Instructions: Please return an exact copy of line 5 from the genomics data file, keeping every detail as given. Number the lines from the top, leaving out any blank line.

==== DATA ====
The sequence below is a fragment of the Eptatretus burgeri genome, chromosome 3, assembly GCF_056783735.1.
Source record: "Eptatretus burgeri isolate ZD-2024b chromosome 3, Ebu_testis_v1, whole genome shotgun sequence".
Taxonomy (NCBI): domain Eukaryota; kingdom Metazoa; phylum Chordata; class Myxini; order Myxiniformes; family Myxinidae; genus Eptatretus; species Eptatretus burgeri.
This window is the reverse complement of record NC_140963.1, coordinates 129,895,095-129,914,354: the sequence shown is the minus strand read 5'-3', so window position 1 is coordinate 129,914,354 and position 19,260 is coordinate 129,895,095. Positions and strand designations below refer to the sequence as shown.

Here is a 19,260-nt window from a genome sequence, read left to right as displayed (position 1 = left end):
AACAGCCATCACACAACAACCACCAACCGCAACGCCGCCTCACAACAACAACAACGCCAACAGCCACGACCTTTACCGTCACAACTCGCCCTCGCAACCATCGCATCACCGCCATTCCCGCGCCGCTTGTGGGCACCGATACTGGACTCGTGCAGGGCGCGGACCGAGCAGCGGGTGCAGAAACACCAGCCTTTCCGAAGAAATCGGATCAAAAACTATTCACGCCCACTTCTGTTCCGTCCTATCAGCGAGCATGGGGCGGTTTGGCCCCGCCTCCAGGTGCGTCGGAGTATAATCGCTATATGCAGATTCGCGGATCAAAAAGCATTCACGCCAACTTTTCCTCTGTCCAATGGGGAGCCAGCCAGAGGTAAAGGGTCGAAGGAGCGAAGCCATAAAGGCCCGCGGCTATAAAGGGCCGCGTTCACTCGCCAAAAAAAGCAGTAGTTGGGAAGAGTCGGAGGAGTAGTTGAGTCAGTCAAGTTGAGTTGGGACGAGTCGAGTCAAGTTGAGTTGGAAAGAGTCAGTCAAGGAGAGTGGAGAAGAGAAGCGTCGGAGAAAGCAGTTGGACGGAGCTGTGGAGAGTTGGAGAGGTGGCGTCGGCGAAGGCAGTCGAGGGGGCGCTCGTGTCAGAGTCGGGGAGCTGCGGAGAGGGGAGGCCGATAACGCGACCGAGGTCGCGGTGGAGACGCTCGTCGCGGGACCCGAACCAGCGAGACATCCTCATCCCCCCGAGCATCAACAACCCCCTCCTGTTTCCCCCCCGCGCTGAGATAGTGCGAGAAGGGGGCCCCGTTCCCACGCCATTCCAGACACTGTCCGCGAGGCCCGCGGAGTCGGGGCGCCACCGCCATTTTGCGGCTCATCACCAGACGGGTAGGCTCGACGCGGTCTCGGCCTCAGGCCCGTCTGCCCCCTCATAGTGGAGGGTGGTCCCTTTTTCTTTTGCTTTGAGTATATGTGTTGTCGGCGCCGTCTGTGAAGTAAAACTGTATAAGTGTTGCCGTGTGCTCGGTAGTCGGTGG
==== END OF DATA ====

Here is a 19,260-nt window from a genome sequence, read left to right as displayed (position 1 = left end):